What Happens to Your Real Estate When You Die?

How Real Property passes at the owner’s death

For most people, their home is the largest asset in their estate.  The way a principle residence passes after death depends on how it is titled during the owner’s lifetime.  The following are several ways that real property passes at death:

real estate and wills

  • If you are married and own the property as tenancy by the entirety with your spouse, the property passes to your spouse automatically at your death.
  • For unmarried couples, a similar type of home ownership is joint tenancy with rights of survivorship. If one partner dies, the other partner automatically inherits the house.
  • A third type of joint home ownership is tenancy in common. Both parties own a share of the property. If one party dies, the share of the deceased owner passes under that person’s Will or goes to the deceased person’s heirs if he dies without a Will.
  • A fourth type of home ownership is ownership by a trust. If title to a residence has been transferred to a trust during the owner’s life, the trust owns the real property and the terms of the trust determine what happens at the trust grantor’s death.
  • If you are the sole owner of your real property, your Will states who inherits your real property. If you die without a Will, the property passes to your closest heirs as determined by Tennessee law.

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Keeping Your Estate Plan Private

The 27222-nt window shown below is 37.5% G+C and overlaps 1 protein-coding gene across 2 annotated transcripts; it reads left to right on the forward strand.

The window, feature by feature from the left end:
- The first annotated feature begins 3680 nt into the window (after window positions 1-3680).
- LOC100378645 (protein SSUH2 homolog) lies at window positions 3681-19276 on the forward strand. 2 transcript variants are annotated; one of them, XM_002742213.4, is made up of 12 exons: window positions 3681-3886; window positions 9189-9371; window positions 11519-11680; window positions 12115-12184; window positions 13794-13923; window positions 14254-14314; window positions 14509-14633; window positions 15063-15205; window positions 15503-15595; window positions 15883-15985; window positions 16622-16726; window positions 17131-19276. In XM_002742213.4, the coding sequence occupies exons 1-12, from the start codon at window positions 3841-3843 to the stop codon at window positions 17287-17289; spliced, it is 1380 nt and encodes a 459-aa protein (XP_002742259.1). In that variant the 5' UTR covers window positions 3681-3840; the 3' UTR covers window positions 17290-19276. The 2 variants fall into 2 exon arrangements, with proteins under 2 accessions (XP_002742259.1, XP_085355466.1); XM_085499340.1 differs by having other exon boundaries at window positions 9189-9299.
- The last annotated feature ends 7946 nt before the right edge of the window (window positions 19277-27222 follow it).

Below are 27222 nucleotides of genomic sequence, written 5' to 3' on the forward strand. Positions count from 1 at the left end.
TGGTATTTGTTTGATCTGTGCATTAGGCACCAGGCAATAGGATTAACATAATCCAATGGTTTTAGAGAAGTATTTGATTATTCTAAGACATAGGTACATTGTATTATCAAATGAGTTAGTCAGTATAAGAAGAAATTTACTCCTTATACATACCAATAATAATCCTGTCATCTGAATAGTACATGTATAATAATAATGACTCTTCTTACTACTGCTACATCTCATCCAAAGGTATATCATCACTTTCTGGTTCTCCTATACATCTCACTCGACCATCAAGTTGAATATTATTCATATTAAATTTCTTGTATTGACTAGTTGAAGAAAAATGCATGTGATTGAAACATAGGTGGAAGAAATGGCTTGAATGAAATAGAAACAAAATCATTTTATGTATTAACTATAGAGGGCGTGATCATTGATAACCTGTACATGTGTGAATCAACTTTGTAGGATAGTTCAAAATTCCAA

For some people, keeping financial matters private, even after death, is a high priority.  You can maintain your privacy by using a traditional Will with the proper provisions or by using a revocable trust.


Probate Court is the court that determines the validity of your Will and oversees distribution of your estate after death.  In the process, your Will is filed with the Probate Court and becomes part of the public record. The Will and all other filings in the Probate Court are available to anyone who asks to see them. [Read more…]

Financial Literacy and Mental Acuity Decline As We Age

financial-literacyEven though most seniors are still capable of managing their own finances, research has shown that even cognitively normal people may reach a point where financial decision-making becomes challenging. As people age, cognitive functions in the math area of the brain start to degenerate.

That deterioration may not be obvious to the casual observer.  In some cases, a senior is no longer aware of how the banking system works or can only understand the concept of money if it is in his hand or she sees it physically. [Read more…]